IT’S YOUR TRUE CALLING
Think you’re the next Rick Rubin? Is Phil Spector your childhood hero? Want to get on Timbaland’s level? If you answered yes to any of these questions, there’s a good chance you have the intentions to become the world’s next elite music producer.
Good news is, everyone has what it takes to be a world class music producer. The bad news is…well, get in line. There are a thousand others just like you who are willing to do whatever it takes to “make it” in the industry. But you already knew that.
So if you’re thinking of walking down the path of a music producer, listen up, because it’s not all just about an ear for music or sheer talent. There are several key qualities that any good producer worth their salt has.
Take note to the following, and if you match these qualities, you were born to be a music producer.
This may be an obvious place to start, but confidence is one of those key qualities that is imperative when it comes to this role. The job of music producer is very often a one man show, and that means having to defend your ideas to a stubborn, diva-like artist. You need to be confident that you are making the right decision and be able to backup your ideas. At the same time, you need to know where the line is when it comes to decision making. Even if you are sure you are in the right, you may have to appease artists when they draw a hard line. After all, they are your client, and you need to exercise a bit of customer service.
Few jobs will test just how flexible you are like being a music producer. Running a studio will push the limits on just how forgiving you can be because you are dealing with artists, who can be extremely demanding and careless with your time. There’s a reason artists are known to be massive divas from time to time. If you’re lucky enough to get a big artist in your studio you will run into this issue for certain.
One of my colleagues works at a studio that a certain famous rapper had once booked for the day to lay down some vocal tracks. Like any business, the studio typically had clients arrive in the morning between 8 and 10 am. However, after a couple hours of waiting, this engineer started to think that the rapper was a no-show. Near the end of the day when he was about to pack it in, up rolls a massive tour bus with a bunch of classic cars behind it. The artist had shown up at the end of the day with his entire posse. To make things even more ridiculous, he wouldn’t enter the studio unless there was a bucket of KFC readily available in the studio, along with (as he describes it) “jars of weed”. Even though the studio had a strict no-smoking policy indoors, he had to make an exception. After a couple hours of painful waiting, the artist finally entered the studio late at night. The catch? He laid down the track in one perfect take and was immediately out the door.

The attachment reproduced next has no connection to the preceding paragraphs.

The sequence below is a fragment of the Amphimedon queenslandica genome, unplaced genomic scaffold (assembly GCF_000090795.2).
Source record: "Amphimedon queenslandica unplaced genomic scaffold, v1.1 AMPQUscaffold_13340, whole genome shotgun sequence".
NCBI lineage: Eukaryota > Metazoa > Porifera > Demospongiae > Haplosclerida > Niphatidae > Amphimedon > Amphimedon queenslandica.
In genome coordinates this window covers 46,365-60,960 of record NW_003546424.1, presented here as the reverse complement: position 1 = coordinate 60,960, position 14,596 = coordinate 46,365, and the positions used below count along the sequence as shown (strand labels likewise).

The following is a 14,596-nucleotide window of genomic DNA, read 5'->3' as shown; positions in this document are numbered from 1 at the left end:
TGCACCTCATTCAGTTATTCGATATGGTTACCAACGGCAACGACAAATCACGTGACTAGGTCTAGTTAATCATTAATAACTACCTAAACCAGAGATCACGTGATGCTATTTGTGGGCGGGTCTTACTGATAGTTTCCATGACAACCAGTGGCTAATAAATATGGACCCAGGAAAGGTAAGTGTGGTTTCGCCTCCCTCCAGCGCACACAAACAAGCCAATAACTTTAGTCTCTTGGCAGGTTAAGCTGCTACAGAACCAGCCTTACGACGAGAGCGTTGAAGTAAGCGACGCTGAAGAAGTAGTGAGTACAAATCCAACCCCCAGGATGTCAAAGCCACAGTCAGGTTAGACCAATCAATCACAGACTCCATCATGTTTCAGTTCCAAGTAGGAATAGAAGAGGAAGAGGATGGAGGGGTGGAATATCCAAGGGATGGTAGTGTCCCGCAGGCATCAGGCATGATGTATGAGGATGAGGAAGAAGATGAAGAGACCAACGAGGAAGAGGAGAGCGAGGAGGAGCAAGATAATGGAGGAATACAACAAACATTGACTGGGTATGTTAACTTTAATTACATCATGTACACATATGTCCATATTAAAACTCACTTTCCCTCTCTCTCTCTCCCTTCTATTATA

Being flexible means making compromises for the sake of the business, and drawing the line when you can afford to.
However, being flexible also means wearing many different hats. On any given day, you might be a audio engineer, a receptionist, vocal coach, technician, accountant or personal assistant. It’s a multi-faceted job that will test your patience.
Nighthawk / Early Bird
A good music producer is a nighthawk. A good music producer is an early bird. A great producer is both.
It’s extremely likely that recording sessions start early in the morning or go very late into the night. Either way, you will still be expected not only to stay awake and be focused, but to think just as clearly, and as innovatively as any well-rested individual.
Trust me, there’s nothing that pushes your limits like an artists trying to stretch their recording dollars by sticking within the day rate (that’s why you should always change hourly). Always remember, there is a point of diminishing returns, and spending too much time on a given track will result in worsening performances.
Please remember that you are running a business just like any other service industry job. That means staying on top of your life, and being organized. You know what’s the worst mistake you can make as a producer? Double booking the studio. Nothing looks worse on you.
If you have a habit of messing up dates, showing up late or forgetting the details, you better smarten up or else this job isn’t for you.
Just because you do this every day, doesn’t mean you can treat every artist the same. It should be said, that if you aren’t creatively inspired to try new things and innovate, you simply aren’t cut out for this job.
You need to approach every artists with fresh ears, an open mind and a good attitude. Nothing is more obvious than an uninspired or bored audio engineer.
Willingness To Learn
The best audio engineers are educated engineers. Now for all of the home-schooled engineers about to @ me on Twitter, let me finish: I mean either through an educational institution or otherwise. The key is that you are actively learning and adapting new methods. This could of course mean going to an audio engineering school, or it could be reading books, taking online classes, listening to podcasts, masterclasses and so on.
If you were born for this job then you are the kind of person who is in the endless pursuit of learning. Audio professionals have to adapt to emerging genres and musical styles. Do you think steel drums will be the next big thing in EDM? Is tropical house dead and gone? Only someone who has their finger on the pulse of the industry can answer these questions.
Audio professionals are like sharks, the moment you stop moving is when you die.